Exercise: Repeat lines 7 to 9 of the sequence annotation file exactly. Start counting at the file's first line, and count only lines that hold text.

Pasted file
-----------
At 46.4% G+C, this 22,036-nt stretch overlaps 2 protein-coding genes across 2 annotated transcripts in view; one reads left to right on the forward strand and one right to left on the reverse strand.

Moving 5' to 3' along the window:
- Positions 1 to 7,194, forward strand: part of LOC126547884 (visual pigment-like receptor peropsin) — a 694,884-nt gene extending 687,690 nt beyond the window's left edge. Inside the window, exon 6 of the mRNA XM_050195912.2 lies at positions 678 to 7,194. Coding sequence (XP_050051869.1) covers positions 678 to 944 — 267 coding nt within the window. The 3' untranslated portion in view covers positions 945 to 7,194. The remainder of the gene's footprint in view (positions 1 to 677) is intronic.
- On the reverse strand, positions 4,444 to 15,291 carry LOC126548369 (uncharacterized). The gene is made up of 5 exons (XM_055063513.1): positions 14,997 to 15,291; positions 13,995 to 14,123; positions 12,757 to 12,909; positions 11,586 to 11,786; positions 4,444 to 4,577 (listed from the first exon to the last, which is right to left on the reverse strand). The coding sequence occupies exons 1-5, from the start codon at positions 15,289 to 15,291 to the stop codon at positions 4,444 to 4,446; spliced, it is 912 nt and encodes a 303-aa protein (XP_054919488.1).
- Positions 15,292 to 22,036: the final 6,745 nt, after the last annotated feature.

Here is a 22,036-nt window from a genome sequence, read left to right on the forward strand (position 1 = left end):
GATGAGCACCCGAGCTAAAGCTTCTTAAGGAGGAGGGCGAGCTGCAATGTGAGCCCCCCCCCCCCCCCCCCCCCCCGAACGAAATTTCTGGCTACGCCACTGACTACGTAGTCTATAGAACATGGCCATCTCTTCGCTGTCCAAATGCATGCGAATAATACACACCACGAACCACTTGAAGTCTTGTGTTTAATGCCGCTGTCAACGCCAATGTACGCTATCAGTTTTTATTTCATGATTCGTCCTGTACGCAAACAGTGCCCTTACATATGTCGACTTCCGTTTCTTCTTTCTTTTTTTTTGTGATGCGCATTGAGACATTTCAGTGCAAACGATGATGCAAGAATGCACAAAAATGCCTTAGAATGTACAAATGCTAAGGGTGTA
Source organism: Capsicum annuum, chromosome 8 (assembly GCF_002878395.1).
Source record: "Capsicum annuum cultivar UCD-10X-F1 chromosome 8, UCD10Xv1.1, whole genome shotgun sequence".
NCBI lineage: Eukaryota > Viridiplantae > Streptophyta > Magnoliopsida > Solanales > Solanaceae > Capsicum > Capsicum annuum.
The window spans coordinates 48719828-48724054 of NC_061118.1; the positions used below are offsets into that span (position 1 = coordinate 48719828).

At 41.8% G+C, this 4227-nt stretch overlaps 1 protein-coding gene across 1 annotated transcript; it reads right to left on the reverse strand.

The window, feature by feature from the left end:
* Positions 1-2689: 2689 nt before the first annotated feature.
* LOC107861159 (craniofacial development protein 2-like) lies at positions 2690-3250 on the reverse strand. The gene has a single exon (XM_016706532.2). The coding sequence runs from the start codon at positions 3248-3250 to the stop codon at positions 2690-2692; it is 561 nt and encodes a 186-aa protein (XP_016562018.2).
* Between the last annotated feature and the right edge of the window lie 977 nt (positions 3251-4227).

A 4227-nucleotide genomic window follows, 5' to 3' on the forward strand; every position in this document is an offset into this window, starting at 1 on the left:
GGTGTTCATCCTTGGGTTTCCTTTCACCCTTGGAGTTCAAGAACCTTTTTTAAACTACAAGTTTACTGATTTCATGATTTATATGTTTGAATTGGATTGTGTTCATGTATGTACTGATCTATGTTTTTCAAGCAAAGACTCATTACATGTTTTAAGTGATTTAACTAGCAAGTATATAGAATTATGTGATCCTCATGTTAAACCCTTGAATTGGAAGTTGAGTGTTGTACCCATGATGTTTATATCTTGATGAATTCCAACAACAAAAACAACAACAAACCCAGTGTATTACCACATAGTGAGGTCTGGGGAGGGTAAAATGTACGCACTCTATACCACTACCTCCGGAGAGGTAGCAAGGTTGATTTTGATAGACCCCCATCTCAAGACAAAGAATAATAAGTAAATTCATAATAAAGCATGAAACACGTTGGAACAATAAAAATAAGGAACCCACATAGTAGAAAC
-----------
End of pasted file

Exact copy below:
GATGAGCACCCGAGCTAAAGCTTCTTAAGGAGGAGGGCGAGCTGCAATGTGAGCCCCCCCCCCCCCCCCCCCCCCCGAACGAAATTTCTGGCTACGCCACTGACTACGTAGTCTATAGAACATGGCCATCTCTTCGCTGTCCAAATGCATGCGAATAATACACACCACGAACCACTTGAAGTCTTGTGTTTAATGCCGCTGTCAACGCCAATGTACGCTATCAGTTTTTATTTCATGATTCGTCCTGTACGCAAACAGTGCCCTTACATATGTCGACTTCCGTTTCTTCTTTCTTTTTTTTTGTGATGCGCATTGAGACATTTCAGTGCAAACGATGATGCAAGAATGCACAAAAATGCCTTAGAATGTACAAATGCTAAGGGTGTA
Source organism: Capsicum annuum, chromosome 8 (assembly GCF_002878395.1).
Source record: "Capsicum annuum cultivar UCD-10X-F1 chromosome 8, UCD10Xv1.1, whole genome shotgun sequence".